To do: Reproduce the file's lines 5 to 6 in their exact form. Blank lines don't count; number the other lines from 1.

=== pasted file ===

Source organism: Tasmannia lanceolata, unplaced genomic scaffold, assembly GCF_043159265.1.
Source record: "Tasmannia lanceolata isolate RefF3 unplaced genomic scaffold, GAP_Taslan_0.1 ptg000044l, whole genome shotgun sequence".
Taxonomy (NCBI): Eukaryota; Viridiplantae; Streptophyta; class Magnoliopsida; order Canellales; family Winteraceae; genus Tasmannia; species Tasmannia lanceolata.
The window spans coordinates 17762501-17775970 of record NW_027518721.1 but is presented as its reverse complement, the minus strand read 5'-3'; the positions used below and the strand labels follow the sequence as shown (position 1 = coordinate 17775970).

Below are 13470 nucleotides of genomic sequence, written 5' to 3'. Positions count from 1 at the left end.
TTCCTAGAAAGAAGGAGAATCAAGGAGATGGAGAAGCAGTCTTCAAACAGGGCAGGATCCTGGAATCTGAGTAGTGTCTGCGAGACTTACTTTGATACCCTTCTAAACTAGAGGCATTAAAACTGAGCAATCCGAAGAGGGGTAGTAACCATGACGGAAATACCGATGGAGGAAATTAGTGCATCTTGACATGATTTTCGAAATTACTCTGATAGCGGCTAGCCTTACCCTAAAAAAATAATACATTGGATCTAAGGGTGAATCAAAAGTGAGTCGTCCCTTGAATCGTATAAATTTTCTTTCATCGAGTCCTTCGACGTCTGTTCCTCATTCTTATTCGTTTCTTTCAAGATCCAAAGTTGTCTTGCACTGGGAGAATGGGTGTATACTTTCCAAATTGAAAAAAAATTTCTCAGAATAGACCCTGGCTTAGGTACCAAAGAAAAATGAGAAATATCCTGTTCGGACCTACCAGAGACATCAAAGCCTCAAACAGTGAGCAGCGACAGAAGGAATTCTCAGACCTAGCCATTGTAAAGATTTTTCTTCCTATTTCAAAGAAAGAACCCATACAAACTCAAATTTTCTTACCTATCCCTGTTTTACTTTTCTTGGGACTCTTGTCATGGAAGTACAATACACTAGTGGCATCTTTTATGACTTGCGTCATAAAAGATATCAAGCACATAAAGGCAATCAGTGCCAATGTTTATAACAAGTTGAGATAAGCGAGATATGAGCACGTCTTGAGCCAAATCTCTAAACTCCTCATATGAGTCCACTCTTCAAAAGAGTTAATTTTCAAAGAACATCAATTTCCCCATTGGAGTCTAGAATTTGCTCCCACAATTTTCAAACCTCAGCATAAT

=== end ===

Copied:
Below are 13470 nucleotides of genomic sequence, written 5' to 3'. Positions count from 1 at the left end.
TTCCTAGAAAGAAGGAGAATCAAGGAGATGGAGAAGCAGTCTTCAAACAGGGCAGGATCCTGGAATCTGAGTAGTGTCTGCGAGACTTACTTTGATACCCTTCTAAACTAGAGGCATTAAAACTGAGCAATCCGAAGAGGGGTAGTAACCATGACGGAAATACCGATGGAGGAAATTAGTGCATCTTGACATGATTTTCGAAATTACTCTGATAGCGGCTAGCCTTACCCTAAAAAAATAATACATTGGATCTAAGGGTGAATCAAAAGTGAGTCGTCCCTTGAATCGTATAAATTTTCTTTCATCGAGTCCTTCGACGTCTGTTCCTCATTCTTATTCGTTTCTTTCAAGATCCAAAGTTGTCTTGCACTGGGAGAATGGGTGTATACTTTCCAAATTGAAAAAAAATTTCTCAGAATAGACCCTGGCTTAGGTACCAAAGAAAAATGAGAAATATCCTGTTCGGACCTACCAGAGACATCAAAGCCTCAAACAGTGAGCAGCGACAGAAGGAATTCTCAGACCTAGCCATTGTAAAGATTTTTCTTCCTATTTCAAAGAAAGAACCCATACAAACTCAAATTTTCTTACCTATCCCTGTTTTACTTTTCTTGGGACTCTTGTCATGGAAGTACAATACACTAGTGGCATCTTTTATGACTTGCGTCATAAAAGATATCAAGCACATAAAGGCAATCAGTGCCAATGTTTATAACAAGTTGAGATAAGCGAGATATGAGCACGTCTTGAGCCAAATCTCTAAACTCCTCATATGAGTCCACTCTTCAAAAGAGTTAATTTTCAAAGAACATCAATTTCCCCATTGGAGTCTAGAATTTGCTCCCACAATTTTCAAACCTCAGCATAAT